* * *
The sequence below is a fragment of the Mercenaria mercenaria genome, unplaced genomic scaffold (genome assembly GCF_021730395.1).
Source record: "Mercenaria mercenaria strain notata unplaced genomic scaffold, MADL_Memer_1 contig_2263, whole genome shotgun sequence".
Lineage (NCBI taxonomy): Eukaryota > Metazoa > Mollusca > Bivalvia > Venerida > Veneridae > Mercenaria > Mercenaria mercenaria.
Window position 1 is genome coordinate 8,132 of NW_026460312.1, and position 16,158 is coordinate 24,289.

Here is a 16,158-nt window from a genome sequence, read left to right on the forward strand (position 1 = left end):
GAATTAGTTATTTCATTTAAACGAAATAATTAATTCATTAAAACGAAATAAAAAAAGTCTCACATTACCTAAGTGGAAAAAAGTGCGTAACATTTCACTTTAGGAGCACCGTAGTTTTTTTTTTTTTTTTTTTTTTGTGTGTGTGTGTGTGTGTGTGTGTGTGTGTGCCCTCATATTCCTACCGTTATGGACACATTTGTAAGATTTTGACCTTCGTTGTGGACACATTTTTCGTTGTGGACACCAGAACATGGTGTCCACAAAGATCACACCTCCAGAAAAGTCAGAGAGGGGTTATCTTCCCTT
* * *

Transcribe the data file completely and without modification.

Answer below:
The sequence below is a fragment of the Mercenaria mercenaria genome, unplaced genomic scaffold (genome assembly GCF_021730395.1).
Source record: "Mercenaria mercenaria strain notata unplaced genomic scaffold, MADL_Memer_1 contig_2263, whole genome shotgun sequence".
Lineage (NCBI taxonomy): Eukaryota > Metazoa > Mollusca > Bivalvia > Venerida > Veneridae > Mercenaria > Mercenaria mercenaria.
Window position 1 is genome coordinate 8,132 of NW_026460312.1, and position 16,158 is coordinate 24,289.

Here is a 16,158-nt window from a genome sequence, read left to right on the forward strand (position 1 = left end):
GAATTAGTTATTTCATTTAAACGAAATAATTAATTCATTAAAACGAAATAAAAAAAGTCTCACATTACCTAAGTGGAAAAAAGTGCGTAACATTTCACTTTAGGAGCACCGTAGTTTTTTTTTTTTTTTTTTTTTTGTGTGTGTGTGTGTGTGTGTGTGTGTGTGTGCCCTCATATTCCTACCGTTATGGACACATTTGTAAGATTTTGACCTTCGTTGTGGACACATTTTTCGTTGTGGACACCAGAACATGGTGTCCACAAAGATCACACCTCCAGAAAAGTCAGAGAGGGGTTATCTTCCCTT